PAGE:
United States District Court, M.D. Florida, Jacksonville Division
ORDER OF DISMISSAL WITHOUT PREJUDICE
TIMOTHY J. CORRIGAN United States District Judge.
an inmate of the Florida penal system, initiated this case by
filing a pro se Civil Rights Complaint (Doc. 1) (Complaint)
in the United States District Court for the Southern District
of Florida. On January 9, 2018, the Southern District
transferred the case to this Court because Plaintiff is
currently incarcerated in a prison located in the Middle
District, and the events giving rise to his Complaint
occurred while he was housed in a prison located in the
Middle District. See Southern District Order (Doc.
who has moved to proceed as a pauper (Doc. 3), names as
Defendants Julie Jones, Secretary of the Florida Department
of Corrections (Department); the Warden of Florida State
Prison (FSP), West Unit; and Florida Governor, Rick Scott.
Plaintiff alleges he received inadequate legal assistance
from an inmate law clerk trainee who was not certified to
assist with legal work and, as a result, he “ran out of
time.” See Complaint at 8-9. According
to Plaintiff, the Florida Administrative Code, Rule
33-501.301, provides that inmate “law clerk trainees
shall not assist inmates in the preparation of legal
documents and legal mail.” Id. at 18. In
explanation of how each Defendant acted “under color of
law, ” Plaintiff states the following:
The State through improper implementation of set roles. Julie
L. Jones, for gross negligence, and lack of proper
enforcement of the Rule F.A.C. 33 . . . F.S.P. Warden, for
placing a security staff to run the law library, day in
Complaint at 7. Under “Statement of Claim, ”
Plaintiff alleges that an unnamed Sergeant, apparently whom
the Warden of FSP assigned to work in the law library,
ordered the law clerk trainee to “work with
[P]laintiff's legal issues.” Id. at 8-9.
Plaintiff alleges no injuries and seeks compensatory damages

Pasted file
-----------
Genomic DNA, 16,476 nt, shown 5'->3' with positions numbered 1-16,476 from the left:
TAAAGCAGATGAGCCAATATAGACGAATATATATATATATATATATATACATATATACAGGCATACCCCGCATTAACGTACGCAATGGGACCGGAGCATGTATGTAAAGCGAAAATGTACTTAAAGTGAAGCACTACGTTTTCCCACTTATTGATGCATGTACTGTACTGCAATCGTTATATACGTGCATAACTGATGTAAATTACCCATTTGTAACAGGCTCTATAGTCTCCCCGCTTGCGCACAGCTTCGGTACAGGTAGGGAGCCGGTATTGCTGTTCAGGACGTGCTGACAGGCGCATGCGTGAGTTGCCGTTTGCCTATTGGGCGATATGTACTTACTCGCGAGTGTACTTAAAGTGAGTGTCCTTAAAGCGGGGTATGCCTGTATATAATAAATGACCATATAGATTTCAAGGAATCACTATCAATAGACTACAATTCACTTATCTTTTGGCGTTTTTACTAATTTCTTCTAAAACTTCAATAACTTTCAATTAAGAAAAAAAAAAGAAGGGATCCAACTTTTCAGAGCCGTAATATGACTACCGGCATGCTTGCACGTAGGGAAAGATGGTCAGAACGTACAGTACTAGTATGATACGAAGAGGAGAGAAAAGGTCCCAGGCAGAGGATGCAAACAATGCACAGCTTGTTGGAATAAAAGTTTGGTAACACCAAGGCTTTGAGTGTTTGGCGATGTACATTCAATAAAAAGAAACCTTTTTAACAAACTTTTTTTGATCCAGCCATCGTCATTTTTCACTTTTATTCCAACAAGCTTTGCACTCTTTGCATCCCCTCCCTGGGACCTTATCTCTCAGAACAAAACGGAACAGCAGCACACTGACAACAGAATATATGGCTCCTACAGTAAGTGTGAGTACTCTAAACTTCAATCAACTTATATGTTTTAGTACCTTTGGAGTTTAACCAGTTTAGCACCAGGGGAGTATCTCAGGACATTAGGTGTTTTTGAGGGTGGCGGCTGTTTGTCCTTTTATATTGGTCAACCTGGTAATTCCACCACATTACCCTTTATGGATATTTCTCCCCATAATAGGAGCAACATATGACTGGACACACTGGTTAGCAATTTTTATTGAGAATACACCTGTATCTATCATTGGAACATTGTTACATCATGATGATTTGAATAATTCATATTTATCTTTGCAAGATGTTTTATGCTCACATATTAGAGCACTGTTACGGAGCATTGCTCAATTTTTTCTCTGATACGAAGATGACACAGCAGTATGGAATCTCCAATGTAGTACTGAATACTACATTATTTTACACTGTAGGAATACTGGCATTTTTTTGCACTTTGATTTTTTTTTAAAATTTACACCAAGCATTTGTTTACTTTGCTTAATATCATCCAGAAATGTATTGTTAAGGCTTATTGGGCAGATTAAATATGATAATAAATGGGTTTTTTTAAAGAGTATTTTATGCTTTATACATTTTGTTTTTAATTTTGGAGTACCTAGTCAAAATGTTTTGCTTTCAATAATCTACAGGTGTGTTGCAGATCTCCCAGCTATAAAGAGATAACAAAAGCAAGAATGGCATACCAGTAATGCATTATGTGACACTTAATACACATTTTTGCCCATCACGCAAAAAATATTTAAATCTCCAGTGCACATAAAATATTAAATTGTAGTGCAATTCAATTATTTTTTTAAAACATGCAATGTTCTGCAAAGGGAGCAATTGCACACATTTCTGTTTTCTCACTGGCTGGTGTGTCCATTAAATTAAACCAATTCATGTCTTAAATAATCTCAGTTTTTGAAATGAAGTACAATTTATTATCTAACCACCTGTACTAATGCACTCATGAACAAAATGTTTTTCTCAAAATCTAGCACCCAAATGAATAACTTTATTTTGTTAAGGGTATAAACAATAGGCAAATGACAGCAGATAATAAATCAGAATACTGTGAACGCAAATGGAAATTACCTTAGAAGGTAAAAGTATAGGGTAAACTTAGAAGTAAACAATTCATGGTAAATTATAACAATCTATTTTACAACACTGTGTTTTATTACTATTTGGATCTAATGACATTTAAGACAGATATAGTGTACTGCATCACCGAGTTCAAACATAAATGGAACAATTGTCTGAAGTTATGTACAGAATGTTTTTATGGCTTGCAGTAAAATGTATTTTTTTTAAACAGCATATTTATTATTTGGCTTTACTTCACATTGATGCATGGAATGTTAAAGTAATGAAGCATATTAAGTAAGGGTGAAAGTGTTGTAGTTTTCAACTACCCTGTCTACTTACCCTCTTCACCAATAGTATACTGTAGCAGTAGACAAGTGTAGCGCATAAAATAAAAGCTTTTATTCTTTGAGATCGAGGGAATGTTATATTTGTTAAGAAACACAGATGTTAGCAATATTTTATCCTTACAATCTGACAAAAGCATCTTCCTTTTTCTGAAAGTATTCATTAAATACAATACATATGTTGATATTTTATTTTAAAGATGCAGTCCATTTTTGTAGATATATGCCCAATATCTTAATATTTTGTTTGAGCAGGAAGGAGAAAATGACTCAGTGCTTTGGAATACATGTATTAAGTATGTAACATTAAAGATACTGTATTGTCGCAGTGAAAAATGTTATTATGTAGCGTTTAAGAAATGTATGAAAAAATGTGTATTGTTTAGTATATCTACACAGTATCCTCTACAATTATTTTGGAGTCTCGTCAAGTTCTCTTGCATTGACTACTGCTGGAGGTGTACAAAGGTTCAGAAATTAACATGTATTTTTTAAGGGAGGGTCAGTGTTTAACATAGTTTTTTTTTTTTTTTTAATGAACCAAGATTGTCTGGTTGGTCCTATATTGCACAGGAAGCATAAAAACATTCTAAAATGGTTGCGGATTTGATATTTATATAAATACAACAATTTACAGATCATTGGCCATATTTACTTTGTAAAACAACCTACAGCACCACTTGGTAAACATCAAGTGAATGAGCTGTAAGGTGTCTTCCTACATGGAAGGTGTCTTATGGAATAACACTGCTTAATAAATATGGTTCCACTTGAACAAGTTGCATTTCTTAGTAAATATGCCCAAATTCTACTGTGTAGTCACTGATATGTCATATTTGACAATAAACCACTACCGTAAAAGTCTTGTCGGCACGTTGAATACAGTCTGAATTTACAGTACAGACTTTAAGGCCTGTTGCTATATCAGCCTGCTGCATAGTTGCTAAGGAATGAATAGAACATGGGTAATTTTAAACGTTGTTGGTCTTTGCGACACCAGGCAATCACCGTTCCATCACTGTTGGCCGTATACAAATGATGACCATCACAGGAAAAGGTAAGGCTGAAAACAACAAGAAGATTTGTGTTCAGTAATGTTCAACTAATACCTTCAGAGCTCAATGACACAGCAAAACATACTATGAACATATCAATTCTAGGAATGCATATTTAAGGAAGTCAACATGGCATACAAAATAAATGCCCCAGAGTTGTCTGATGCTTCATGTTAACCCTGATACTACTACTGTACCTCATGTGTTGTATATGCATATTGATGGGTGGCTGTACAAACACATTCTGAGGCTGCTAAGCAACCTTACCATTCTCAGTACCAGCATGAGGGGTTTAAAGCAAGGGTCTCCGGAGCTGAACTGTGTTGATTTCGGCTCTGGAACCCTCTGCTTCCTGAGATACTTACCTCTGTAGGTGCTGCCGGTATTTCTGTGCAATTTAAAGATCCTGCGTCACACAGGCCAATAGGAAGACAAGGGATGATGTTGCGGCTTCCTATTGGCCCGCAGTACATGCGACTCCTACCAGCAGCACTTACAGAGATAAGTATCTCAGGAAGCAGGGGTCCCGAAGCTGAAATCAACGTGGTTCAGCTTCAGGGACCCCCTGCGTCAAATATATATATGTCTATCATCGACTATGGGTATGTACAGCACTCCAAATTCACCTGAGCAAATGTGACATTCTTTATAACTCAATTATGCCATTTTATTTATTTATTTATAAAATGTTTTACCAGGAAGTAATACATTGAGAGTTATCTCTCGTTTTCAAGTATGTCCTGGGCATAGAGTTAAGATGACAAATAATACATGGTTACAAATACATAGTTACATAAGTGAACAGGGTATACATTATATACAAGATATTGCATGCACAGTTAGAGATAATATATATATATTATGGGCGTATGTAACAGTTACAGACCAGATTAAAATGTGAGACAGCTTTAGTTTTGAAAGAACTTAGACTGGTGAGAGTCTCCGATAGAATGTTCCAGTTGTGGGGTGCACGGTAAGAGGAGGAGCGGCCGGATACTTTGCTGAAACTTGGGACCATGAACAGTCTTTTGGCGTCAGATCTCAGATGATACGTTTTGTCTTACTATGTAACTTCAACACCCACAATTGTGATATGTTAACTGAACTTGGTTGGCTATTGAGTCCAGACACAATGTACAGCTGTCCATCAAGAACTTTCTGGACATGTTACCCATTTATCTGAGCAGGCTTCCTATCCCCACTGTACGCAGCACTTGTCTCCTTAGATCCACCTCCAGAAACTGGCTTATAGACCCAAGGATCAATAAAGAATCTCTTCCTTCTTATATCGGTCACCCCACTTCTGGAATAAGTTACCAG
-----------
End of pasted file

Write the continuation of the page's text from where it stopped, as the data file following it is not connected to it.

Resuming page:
from all Defendants. Id. at 9.
Prison Litigation Reform Act requires a district court to
dismiss a case at any time if the Court determines that the
action is frivolous, malicious, fails to state a claim upon
which relief can be granted, or seeks monetary relief against
a defendant who is immune from such relief. See 28
U.S.C. § 1915(e)(2)(B). In reviewing a pro se
plaintiff's pleadings, a court must liberally construe
the plaintiff's allegations. See Haines v.
Kerner, 404 U.S. 519, 520-21 (1972); Bingham v.
Thomas, 654 F.3d 1171, 1175 (11th Cir. 2011). However,
the duty of a court to construe pro se pleadings liberally
does not require the court to serve as “de
facto counsel” for the plaintiff. Freeman v.
Sec'y, Dept. of Corr., 679 Fed.Appx. 982, 982 (11th
Cir. 2017) (citing GJR Invs., Inc. v. Cty. of
Escambia, 132 F.3d 1359, 1369 (11th Cir. 1998)).
“A claim is frivolous if it is without arguable merit
either in law or fact.” Bilal v. Driver, 251
F.3d 1346, 1349 (11th Cir. 2001) (citing Battle v. Cent.
State Hosp., 898 F.2d 126, 129 (11th Cir. 1990)).
respect to whether a complaint “fails to state a claim
on which relief may be granted, ” §
1915(e)(2)(B)(ii) mirrors the language of Federal Rule of
Civil Procedure 12(b)(6), so courts apply the same standard.
Mitchell v. Farcass, 112 F.3d 1483, 1490 (11th Cir.
1997); see also Alba v. Montford, 517 F.3d 1249,
1252 (11th Cir. 2008). “To survive a motion to dismiss,
a complaint must contain sufficient factual matter, accepted
as true, to ‘state a claim to relief that is plausible